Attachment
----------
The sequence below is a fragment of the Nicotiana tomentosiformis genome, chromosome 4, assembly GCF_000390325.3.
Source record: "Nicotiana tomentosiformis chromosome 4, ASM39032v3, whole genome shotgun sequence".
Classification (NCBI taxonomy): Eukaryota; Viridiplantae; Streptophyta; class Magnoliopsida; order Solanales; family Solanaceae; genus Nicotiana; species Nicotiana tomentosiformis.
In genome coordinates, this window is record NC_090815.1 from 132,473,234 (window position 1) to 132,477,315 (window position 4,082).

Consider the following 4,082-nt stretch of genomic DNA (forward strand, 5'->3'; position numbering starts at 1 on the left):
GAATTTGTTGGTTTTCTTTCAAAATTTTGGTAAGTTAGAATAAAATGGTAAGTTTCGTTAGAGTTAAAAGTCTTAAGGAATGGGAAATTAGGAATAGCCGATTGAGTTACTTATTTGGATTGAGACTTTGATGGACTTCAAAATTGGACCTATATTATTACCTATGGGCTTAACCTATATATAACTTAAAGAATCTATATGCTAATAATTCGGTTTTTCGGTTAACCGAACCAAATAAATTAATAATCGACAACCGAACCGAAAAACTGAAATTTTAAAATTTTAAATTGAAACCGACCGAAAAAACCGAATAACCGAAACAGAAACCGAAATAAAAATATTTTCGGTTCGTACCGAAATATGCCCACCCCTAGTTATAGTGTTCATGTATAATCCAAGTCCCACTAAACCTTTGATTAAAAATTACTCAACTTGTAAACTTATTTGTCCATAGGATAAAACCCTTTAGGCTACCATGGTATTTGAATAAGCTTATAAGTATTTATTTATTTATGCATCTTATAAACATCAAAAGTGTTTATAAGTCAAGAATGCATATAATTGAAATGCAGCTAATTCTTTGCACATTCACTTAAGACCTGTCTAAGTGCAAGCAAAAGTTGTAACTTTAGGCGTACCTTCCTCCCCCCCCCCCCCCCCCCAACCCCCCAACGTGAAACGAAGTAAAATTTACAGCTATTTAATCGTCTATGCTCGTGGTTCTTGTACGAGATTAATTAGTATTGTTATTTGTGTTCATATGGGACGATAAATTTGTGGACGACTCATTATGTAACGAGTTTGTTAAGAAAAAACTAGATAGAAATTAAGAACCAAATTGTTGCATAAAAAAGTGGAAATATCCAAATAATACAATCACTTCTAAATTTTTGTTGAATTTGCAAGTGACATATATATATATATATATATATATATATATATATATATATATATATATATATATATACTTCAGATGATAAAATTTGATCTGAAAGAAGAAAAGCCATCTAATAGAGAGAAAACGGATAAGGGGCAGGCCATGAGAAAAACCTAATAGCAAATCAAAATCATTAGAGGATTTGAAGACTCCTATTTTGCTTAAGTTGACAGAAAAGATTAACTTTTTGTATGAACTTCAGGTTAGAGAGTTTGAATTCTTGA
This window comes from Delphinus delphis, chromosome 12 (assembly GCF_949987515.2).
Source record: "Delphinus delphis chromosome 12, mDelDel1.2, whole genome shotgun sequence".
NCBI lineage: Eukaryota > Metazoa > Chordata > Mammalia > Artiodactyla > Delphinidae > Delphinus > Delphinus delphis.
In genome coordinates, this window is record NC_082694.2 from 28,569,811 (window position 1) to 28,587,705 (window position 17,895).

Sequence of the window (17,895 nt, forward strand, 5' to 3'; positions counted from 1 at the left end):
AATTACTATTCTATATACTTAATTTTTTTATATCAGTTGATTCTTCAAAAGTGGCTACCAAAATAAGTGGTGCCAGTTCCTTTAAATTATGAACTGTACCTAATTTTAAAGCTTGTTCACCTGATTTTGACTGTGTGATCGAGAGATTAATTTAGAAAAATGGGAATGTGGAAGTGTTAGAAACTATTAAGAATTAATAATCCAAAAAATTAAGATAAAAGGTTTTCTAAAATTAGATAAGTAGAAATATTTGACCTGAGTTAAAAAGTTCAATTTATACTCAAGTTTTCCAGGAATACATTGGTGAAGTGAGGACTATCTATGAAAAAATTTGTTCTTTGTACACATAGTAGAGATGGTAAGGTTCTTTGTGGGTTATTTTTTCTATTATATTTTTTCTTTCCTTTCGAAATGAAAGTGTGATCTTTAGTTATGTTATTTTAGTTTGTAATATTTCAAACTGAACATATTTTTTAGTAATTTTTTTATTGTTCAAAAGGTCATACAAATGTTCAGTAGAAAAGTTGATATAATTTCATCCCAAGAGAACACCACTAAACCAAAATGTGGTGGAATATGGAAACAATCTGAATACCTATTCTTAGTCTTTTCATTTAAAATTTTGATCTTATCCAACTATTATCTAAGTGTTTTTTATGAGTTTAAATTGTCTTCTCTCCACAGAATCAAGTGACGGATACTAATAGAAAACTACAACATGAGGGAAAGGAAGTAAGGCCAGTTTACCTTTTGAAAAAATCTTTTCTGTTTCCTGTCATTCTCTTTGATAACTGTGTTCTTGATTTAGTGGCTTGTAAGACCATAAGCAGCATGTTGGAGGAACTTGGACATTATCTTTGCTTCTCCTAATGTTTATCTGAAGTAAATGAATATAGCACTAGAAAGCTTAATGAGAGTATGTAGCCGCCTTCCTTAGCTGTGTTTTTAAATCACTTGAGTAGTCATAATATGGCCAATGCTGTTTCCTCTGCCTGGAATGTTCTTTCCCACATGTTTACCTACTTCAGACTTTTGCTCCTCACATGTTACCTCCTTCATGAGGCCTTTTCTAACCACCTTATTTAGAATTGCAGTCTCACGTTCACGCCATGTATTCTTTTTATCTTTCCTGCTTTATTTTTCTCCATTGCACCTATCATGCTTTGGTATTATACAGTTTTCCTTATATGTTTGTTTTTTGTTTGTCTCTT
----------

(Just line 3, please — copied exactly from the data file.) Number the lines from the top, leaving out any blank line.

Classification (NCBI taxonomy): Eukaryota; Viridiplantae; Streptophyta; class Magnoliopsida; order Solanales; family Solanaceae; genus Nicotiana; species Nicotiana tomentosiformis.